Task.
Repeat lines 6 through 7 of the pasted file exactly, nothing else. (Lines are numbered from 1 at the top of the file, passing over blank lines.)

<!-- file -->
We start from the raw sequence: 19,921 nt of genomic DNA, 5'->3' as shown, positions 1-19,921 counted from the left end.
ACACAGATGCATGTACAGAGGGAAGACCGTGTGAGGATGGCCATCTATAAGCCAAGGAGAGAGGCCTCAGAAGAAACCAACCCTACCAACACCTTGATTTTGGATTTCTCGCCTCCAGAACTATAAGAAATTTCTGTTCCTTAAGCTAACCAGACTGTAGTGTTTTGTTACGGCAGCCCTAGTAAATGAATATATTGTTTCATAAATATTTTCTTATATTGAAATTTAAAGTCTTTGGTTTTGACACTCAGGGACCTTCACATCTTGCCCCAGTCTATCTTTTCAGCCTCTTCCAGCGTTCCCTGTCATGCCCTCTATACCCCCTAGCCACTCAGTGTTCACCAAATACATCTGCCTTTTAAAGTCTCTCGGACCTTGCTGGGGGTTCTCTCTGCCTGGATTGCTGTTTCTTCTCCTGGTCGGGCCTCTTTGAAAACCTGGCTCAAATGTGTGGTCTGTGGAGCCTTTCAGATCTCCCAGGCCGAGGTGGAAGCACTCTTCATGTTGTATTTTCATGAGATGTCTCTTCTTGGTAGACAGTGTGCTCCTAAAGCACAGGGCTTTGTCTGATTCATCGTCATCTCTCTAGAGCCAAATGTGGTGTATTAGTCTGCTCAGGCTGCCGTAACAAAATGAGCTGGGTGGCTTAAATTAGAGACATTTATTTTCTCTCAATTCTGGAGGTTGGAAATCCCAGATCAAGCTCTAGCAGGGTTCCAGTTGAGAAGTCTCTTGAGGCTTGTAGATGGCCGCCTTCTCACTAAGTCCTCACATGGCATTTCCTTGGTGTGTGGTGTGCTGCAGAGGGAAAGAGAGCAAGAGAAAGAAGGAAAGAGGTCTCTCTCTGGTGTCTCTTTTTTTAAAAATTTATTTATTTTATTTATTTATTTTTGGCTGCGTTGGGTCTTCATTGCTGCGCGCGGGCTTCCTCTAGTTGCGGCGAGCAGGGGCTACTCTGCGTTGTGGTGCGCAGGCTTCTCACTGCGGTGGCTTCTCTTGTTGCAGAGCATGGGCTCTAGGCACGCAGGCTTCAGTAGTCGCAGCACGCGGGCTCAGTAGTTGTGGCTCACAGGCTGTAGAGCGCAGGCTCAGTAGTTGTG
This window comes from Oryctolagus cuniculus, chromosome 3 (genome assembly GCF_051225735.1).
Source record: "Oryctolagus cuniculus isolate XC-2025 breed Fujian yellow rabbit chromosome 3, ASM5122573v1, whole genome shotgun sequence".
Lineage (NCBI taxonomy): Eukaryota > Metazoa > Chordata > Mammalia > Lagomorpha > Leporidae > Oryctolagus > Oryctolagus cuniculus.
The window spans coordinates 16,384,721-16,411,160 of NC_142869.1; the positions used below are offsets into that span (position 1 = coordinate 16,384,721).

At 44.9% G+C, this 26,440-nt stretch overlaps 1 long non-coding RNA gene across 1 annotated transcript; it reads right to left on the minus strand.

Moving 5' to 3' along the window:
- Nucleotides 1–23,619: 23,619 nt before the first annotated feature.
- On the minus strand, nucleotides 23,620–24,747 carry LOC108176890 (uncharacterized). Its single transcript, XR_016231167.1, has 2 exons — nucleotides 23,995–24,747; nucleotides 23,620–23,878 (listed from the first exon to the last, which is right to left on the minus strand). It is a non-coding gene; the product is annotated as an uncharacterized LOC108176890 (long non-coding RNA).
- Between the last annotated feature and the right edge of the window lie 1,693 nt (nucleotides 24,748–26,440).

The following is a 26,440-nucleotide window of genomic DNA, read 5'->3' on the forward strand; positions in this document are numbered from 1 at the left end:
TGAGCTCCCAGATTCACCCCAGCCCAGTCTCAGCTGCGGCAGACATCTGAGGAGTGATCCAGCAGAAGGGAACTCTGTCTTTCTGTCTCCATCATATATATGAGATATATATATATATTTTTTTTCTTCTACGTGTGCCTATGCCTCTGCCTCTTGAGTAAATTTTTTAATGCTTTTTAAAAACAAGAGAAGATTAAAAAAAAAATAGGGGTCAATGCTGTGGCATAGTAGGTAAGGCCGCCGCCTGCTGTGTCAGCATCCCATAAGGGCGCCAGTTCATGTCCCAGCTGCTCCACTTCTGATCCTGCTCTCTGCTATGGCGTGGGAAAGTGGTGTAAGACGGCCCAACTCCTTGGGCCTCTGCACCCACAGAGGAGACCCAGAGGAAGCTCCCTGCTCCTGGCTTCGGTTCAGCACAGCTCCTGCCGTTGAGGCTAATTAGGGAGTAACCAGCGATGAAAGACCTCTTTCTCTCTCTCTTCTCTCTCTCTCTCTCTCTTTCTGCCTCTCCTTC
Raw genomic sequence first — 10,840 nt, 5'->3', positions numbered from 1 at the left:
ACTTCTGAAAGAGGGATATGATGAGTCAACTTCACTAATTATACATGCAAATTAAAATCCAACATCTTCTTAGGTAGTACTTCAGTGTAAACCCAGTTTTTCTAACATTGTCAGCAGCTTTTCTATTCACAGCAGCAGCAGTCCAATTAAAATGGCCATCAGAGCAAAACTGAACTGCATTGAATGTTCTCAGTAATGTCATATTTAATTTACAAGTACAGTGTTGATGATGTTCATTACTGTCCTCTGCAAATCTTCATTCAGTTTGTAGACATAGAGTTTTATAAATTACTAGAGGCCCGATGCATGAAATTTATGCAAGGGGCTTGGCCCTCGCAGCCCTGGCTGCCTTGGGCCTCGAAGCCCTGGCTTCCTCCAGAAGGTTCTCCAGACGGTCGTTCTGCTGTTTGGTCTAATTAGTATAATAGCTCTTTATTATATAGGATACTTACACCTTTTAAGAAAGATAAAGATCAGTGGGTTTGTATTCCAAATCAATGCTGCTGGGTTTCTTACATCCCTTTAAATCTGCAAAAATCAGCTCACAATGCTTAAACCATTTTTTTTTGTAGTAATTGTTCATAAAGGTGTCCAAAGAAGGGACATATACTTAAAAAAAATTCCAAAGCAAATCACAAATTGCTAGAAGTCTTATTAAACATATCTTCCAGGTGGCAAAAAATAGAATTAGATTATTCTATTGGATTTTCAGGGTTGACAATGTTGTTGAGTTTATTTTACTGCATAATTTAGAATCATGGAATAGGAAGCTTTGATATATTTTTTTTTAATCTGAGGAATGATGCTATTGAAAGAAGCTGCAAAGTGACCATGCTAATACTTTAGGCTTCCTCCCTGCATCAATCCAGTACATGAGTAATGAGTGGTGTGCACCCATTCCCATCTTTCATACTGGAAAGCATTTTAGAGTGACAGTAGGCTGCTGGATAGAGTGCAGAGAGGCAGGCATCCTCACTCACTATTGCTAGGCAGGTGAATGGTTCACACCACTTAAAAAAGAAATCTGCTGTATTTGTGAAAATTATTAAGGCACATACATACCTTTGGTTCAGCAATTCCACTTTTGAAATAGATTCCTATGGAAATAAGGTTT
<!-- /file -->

The window spans coordinates 16,384,721-16,411,160 of NC_142869.1; the positions used below are offsets into that span (position 1 = coordinate 16,384,721).

At 44.9% G+C, this 26,440-nt stretch overlaps 1 long non-coding RNA gene across 1 annotated transcript; it reads right to left on the minus strand.